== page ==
Margaret Thatcher’s Conservative government introduced a few lines into the Local Government Act of 1988, which had a serious impact on LGBT people.
No local authority or government agency was ever successfully prosecuted under Section 28 before its repeal in 2003. Yet despite this, the fear of the legislation was enough to create a drop in funding of gay and lesbian charities and services, and to stop libraries stocking books by gay or lesbian authors or with LGBT themes.
Teachers were – and are – confused as to their remit in discussing homosexuality in schools, providing sex education and challenging homophobic bullying in the schoolyard. This is the true legacy of Section 28.
(1) A local authority shall not –
(a) intentionally promote homosexuality or publish material with the intention of promoting homosexuality;
(b) promote the teaching in any maintained school (as defined in the Act) of the acceptability of homosexuality as a pretend family relationship.
Local Government Act 1988 – Excerpt from Section 28
Section 28 should be seen as one of a number of measures that Thatcher’s government took to curb the influence of local authorities.
Backed by right-wing groups and the press, it sought to discredit local authorities which it perceived as focusing too much on minority issues by labelling them as the ‘loony left’ and holding up examples of political correctness as evidence of how out of touch they were with the common man.
The use of the Danish children’s book Jenny lives with Eric and Martin by the Labour-controlled Inner London Education Authority was the touchpaper that ignited the debate leading to Section 28. The book dealt with some of the day-to-day issues that a child with same-sex parents might encounter.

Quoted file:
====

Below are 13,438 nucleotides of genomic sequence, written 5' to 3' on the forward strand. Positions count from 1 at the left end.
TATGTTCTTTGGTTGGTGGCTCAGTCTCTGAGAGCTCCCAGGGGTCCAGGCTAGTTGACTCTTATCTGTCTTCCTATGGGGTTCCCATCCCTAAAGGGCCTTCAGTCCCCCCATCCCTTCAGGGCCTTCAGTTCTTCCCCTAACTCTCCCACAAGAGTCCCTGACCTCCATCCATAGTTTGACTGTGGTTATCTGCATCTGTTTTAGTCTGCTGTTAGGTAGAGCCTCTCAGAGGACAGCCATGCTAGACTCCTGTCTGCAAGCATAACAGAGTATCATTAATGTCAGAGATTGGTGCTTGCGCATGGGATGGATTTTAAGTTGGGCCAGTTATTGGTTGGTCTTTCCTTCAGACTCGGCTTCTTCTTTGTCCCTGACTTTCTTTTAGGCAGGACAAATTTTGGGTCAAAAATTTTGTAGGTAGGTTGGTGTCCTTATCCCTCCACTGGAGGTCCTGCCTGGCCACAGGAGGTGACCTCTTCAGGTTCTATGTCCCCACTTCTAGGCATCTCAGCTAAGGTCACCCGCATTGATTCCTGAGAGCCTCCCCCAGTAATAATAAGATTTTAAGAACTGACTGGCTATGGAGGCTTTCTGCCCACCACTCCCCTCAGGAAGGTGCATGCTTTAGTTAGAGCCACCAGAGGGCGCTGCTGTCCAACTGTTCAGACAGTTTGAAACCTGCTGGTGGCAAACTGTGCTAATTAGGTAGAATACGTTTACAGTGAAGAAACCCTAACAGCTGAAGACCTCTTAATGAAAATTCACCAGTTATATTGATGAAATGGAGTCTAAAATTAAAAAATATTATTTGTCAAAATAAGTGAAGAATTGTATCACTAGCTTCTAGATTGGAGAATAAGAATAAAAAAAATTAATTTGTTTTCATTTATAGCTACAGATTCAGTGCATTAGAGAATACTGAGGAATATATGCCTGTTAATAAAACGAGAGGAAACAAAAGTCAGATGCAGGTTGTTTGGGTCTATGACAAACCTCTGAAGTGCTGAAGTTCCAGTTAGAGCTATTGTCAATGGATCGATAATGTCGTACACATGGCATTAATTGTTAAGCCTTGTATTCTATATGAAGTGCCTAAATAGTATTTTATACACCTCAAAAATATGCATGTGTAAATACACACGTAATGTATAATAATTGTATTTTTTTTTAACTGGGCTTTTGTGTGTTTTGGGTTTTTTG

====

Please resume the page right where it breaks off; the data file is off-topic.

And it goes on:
Labour leader, Neil Kinnock, is surrounded by caricatures of his supporters – all minority figures – in the run up to the 1987 general election.
Harringey and Islington were two of the London councils particularly singled out by the tabloid press for their support of minority groups.
Singing in solidarity
Section 28 galvanised many to political action to abolish the clause and the Pink Singers were no exception to this.
The 1989 European Lesbian and Gay Festival of Song (now known as ‘Various Voices’) was held in London in solidarity due to Section 28.
It was entitled ‘Singing the Blues Away’ – a reference to the Conservative government. The Pink Singers and the Pre Madonnas (a London’s women’s choir) hosted it.
Stonewall is founded
Section 28 stepped up the professionalism of the LGBT civil rights movement.
At the closing concert of the Chorus Festival at Sadler’s Wells, Michael Cashman announced the launch of a new lobbying group – Stonewall.
Cashman, now an MEP, was an actor. In his role in EastEnders, he participated in the first gay televised kiss in 1987.
Around 20 people, including Lisa Power (the first person to address the United Nations on homosexual rights) and the actor Ian McKellen, were involved in setting up Stonewall. The group has supported those who have challenged laws in the courts and remains at the forefront of promoting equality in the workplace.
Repealed in 2003, the legacy of Section 28 cast a long shadow on the LGBT community.
Its repeal in Scotland came in June 2000. Despite reform having been pledged in the 1999 Queen’s Speech, in England the House of Lords voted against repealing the legislation after bitter debate.
‘For over a decade, Section 28 has cast a cloud of confusion and ambiguity over local authorities’ ability to support and provide services to the whole of their community.’
Nick Raynsford, Local Government Minister, March 2003
In the classroom
Along with other LGBT groups, the choir has begun to engage with schools.
This photo was taken when we filmed a video in support of ‘It Gets Better’. Aimed at young people, this campaign was started in September 2010 by American writer Dan Savage, who was moved by the stories of two gay teenagers who had committed suicide.